The U.S. Mint in Denver has no trouble keeping enough change in circulation. It’s the tourists who want to see how money is minted that are tough to juggle.
The U.S. Mint is planning a major revamp of its Denver visitors center and Cherokee Street entrance. The plan is to reconfigure the building to allow more visitors to come through the Mint on a self-guided tour.
“That’s going to entail a lot of construction to remold the tour,” said Tom Jurkowsky, Mint spokesman. “To block off doors and exits and basically reconstruct it so we’re not limiting ourselves to 50 people on a tour, six times a day.”
Right now, the Mint’s free public tours are limited because the route goes through offices and access points to the production facility, both off-limits to the public. That means each tour requires a tour guide and a police escort, which limits capacity to about 300 visitors a day.
Compare that to the Mint’s Philadelphia location, where Jurkowsky said about 1,000 people cycled through every day.
He noted that the Philly location is in a very touristy part of the city – the Liberty Bell is just a couple blocks away – but that’s still more than twice the traffic Denver’s Mint could accommodate if it filled up every tour, six times a day for all 365 days in the year.
“In Denver, we see less people, but we want to get more,” he said. “We feel very, very constrained when we have to turn people away.”
The Denver Mint produced about 8 billion coins last year for circulation: Think your standard pennies, nickels, dimes and quarters. The Philadelphia Mint made another 8 billion in pocket change and meter feeders last year.
The U.S. Mint has two other locations at West Point and San Francisco that put out mostly bullion and collectible coins.
The Denver Mint opened at its current West Colfax location in 1906. In its first year, the facility produced about 167 million coins, according to the U.S. Mint’s website. The building has grown a lot since then to cover an entire block in the Golden Triangle.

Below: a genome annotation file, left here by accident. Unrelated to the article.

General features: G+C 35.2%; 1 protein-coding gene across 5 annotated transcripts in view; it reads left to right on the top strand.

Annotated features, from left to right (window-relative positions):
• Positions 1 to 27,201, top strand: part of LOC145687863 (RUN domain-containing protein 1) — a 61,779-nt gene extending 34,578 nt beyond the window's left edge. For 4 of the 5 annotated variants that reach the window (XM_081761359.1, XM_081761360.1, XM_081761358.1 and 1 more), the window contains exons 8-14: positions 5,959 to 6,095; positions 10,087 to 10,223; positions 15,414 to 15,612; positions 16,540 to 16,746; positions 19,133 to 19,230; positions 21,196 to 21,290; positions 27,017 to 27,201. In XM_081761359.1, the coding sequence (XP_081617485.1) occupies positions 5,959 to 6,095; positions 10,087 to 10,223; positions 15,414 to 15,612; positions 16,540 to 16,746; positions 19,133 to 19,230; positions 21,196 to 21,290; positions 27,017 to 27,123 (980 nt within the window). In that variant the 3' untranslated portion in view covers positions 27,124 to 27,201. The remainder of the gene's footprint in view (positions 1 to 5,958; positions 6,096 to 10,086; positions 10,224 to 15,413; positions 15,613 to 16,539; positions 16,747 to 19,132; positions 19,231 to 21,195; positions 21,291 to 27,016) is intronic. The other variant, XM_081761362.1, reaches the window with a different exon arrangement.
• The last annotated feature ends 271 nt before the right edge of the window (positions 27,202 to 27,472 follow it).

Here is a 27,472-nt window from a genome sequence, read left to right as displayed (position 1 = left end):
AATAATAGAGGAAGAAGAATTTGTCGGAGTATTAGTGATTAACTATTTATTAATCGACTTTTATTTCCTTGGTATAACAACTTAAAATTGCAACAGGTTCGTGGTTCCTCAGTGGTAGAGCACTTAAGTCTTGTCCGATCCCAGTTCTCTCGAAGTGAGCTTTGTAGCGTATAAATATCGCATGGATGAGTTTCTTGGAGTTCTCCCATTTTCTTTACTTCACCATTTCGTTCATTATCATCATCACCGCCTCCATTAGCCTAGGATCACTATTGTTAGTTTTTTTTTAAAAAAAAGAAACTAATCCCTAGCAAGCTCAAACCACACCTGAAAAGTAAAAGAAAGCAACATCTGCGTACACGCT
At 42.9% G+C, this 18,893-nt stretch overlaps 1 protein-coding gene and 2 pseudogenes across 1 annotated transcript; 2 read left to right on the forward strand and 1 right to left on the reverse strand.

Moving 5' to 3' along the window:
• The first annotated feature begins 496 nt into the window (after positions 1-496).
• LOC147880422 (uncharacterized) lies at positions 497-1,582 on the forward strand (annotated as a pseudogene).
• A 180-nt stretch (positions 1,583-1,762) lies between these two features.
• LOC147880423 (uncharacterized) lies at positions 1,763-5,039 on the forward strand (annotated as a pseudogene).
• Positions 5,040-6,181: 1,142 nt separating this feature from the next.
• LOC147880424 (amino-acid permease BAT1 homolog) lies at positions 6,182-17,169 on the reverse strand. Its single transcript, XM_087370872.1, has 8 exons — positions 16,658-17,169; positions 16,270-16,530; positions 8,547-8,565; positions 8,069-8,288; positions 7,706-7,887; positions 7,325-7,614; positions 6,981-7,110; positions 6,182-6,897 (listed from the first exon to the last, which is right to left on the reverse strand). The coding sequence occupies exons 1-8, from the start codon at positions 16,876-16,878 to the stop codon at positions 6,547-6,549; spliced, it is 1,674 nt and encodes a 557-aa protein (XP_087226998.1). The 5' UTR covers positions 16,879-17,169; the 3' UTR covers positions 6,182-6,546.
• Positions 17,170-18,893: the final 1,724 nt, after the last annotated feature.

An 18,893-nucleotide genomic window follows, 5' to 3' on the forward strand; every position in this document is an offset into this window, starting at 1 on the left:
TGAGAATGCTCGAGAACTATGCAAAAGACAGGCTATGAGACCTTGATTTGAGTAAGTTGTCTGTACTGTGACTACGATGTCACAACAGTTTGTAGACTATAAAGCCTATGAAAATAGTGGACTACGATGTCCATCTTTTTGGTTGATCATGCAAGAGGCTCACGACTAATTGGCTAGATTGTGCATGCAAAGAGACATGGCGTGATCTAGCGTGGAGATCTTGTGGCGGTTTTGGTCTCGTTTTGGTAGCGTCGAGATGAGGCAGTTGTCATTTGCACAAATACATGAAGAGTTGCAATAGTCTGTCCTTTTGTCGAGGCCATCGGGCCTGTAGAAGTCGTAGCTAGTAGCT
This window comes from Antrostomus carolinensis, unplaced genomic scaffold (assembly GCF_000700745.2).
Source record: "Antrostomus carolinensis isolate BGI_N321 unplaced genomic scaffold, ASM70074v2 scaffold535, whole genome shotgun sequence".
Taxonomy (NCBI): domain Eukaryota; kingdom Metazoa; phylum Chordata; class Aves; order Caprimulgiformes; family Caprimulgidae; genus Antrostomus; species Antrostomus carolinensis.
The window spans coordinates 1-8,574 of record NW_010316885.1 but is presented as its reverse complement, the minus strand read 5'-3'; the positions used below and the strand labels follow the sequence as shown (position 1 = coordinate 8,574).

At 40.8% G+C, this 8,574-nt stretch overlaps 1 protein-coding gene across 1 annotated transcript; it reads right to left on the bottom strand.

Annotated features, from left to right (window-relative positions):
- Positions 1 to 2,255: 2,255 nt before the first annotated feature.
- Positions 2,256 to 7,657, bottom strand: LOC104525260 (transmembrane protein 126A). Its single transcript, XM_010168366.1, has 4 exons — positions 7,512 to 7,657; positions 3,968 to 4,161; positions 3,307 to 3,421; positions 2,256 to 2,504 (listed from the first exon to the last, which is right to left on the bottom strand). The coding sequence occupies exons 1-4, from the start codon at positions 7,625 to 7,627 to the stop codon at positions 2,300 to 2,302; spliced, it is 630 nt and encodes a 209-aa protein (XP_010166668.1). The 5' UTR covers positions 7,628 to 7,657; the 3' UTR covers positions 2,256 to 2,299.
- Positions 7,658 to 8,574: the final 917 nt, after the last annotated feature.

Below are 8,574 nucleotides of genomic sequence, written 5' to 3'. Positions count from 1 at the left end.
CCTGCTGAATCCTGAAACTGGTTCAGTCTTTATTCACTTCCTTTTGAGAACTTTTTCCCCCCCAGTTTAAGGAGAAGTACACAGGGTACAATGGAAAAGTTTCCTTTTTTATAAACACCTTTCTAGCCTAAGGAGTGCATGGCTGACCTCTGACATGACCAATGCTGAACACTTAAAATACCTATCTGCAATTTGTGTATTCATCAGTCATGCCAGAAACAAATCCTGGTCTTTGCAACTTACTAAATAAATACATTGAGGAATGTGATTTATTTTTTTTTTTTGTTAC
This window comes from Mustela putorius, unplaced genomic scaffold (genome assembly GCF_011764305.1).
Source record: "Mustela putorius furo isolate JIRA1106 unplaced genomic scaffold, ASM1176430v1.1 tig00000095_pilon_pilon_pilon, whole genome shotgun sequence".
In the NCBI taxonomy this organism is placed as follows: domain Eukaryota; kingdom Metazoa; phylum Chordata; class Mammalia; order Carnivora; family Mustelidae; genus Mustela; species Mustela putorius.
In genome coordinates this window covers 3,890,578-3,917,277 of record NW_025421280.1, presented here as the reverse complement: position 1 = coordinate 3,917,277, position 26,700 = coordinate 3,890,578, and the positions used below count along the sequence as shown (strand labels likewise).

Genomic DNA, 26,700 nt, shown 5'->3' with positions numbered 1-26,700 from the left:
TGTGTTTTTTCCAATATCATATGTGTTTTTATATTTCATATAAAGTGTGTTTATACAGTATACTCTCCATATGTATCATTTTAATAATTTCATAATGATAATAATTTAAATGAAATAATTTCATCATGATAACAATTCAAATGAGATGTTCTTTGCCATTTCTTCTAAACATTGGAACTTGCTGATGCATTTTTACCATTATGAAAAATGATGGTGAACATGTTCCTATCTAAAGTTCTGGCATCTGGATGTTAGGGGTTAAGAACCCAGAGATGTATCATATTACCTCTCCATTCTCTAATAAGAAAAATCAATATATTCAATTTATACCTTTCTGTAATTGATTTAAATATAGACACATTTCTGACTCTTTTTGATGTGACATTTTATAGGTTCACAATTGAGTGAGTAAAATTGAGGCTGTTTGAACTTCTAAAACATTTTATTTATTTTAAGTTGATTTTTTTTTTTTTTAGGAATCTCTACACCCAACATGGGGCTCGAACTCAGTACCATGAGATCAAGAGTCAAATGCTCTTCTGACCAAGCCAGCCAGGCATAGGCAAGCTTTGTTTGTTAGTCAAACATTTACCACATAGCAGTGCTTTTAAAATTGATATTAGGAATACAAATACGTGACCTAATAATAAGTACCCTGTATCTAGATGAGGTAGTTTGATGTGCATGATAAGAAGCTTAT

And Jurkowsky said putting together a public tour wasn’t always a priority as the Mint grew.
“We’ve had so many add-ons, and so many additions that were made to the Mint,” he said. “There wasn’t really a prescribed tour route.”
Jurkowsky said the Mint is still very early in its planning process, and it’s a little too early to tell exactly how much work the tour renovations will require.
The project was on the city’s Landmark Preservation Commission agenda in December. Preliminary drawings do show a new, glassy entrance on the building’s Cherokee Street frontage.
Maryland-based Quatrefoil and Denver’s Roybal Corporation will head up the design and construction.
The Mint is still working on a timeline and budget as well, but Jurkowsky said in the best case scenario the Mint would be looking at debuting the new visitor’s center sometime in 2018.
Save your quarters, because the tour is free. And if everything goes as planned, you won’t need to call ahead to score one of just 50 tour spots to get a look at the Denver Mint.
“We have a great story to tell,” Jurkowsky said. “Coins are certainly a part of our country’s financial fabric, and we want to tell that story.”